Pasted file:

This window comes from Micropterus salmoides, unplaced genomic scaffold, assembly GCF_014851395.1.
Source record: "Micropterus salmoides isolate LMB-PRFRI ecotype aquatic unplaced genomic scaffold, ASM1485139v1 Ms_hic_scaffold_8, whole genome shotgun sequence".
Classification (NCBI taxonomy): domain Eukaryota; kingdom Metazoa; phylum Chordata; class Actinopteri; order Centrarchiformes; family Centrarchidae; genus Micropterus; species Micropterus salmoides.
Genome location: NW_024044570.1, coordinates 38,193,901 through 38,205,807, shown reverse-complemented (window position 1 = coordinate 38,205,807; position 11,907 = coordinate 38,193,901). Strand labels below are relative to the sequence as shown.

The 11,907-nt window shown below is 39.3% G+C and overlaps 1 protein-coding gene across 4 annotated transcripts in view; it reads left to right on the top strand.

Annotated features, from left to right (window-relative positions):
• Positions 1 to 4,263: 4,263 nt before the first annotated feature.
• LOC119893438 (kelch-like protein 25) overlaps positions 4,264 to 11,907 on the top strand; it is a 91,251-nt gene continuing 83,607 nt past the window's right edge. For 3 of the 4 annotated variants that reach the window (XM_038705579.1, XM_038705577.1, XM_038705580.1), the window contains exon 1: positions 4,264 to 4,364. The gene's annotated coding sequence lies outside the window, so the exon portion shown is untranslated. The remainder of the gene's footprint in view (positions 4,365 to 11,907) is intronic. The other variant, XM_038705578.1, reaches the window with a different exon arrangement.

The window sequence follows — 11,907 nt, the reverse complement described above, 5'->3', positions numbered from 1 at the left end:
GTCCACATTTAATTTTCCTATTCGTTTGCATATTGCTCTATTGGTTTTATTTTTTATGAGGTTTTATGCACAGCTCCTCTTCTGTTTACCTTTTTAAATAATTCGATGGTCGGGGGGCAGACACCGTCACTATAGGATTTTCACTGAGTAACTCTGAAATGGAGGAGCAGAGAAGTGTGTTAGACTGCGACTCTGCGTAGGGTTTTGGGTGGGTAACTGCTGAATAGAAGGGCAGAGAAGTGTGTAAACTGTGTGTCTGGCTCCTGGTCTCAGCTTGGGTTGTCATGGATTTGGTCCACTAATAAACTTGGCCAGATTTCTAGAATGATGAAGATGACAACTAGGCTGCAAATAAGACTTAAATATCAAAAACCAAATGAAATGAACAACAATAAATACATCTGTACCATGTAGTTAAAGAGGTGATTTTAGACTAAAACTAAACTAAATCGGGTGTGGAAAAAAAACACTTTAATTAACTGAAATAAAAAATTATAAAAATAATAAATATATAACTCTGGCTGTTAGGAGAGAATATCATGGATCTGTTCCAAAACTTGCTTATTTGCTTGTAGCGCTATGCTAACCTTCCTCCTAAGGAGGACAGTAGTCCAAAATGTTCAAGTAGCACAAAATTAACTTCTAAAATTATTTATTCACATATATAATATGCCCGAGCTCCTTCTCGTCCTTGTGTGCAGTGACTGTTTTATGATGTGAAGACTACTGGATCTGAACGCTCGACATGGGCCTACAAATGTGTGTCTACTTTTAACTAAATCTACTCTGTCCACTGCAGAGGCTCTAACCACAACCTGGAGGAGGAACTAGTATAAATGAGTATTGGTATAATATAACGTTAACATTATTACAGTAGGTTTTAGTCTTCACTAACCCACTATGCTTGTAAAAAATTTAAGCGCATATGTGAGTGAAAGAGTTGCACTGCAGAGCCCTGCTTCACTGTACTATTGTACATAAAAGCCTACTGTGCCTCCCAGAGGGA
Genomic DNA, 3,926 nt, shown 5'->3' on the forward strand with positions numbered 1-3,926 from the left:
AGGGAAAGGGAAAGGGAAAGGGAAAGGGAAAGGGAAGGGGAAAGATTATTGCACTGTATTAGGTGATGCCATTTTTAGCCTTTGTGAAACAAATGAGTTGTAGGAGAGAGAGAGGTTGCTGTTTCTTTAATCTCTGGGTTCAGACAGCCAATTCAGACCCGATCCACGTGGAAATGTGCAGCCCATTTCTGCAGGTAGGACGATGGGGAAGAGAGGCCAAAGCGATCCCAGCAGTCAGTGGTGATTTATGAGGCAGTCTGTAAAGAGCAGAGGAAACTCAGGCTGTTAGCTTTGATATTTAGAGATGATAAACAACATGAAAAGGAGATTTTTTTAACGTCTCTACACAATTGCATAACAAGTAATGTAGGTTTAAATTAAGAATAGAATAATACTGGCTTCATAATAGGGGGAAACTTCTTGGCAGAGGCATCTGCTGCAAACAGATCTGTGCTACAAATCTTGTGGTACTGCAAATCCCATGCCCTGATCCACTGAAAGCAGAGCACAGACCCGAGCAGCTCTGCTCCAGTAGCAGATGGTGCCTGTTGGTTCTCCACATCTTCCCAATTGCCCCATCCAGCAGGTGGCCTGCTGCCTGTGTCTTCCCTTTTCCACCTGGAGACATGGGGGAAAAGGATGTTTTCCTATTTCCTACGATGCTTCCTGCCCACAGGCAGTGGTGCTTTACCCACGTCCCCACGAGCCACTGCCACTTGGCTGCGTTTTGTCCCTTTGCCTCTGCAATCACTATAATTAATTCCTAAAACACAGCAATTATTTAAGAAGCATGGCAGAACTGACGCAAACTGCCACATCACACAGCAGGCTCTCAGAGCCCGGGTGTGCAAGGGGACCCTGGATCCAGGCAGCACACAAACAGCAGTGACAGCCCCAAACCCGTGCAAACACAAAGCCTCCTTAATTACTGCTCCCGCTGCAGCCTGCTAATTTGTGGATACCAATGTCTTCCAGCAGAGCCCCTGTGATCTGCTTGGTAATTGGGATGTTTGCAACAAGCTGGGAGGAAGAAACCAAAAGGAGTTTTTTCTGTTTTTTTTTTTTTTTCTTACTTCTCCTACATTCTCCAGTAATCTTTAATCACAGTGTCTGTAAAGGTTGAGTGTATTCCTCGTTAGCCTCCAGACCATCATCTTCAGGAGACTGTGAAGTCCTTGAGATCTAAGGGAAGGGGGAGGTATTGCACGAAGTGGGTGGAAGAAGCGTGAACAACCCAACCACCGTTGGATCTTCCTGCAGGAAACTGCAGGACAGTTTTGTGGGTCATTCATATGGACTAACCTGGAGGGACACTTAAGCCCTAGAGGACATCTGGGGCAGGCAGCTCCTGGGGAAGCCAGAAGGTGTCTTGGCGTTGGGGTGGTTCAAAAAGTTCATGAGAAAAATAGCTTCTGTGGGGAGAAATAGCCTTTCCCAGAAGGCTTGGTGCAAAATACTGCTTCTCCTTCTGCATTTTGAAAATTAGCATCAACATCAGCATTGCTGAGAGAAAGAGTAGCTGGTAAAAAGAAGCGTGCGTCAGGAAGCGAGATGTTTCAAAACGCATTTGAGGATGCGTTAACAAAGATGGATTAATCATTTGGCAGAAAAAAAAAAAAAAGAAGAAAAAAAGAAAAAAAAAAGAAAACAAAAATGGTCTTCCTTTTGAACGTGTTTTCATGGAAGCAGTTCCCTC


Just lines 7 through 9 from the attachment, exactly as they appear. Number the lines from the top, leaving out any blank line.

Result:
• Positions 1 to 4,263: 4,263 nt before the first annotated feature.
• LOC119893438 (kelch-like protein 25) overlaps positions 4,264 to 11,907 on the top strand; it is a 91,251-nt gene continuing 83,607 nt past the window's right edge. For 3 of the 4 annotated variants that reach the window (XM_038705579.1, XM_038705577.1, XM_038705580.1), the window contains exon 1: positions 4,264 to 4,364. The gene's annotated coding sequence lies outside the window, so the exon portion shown is untranslated. The remainder of the gene's footprint in view (positions 4,365 to 11,907) is intronic. The other variant, XM_038705578.1, reaches the window with a different exon arrangement.

The window sequence follows — 11,907 nt, the reverse complement described above, 5'->3', positions numbered from 1 at the left end: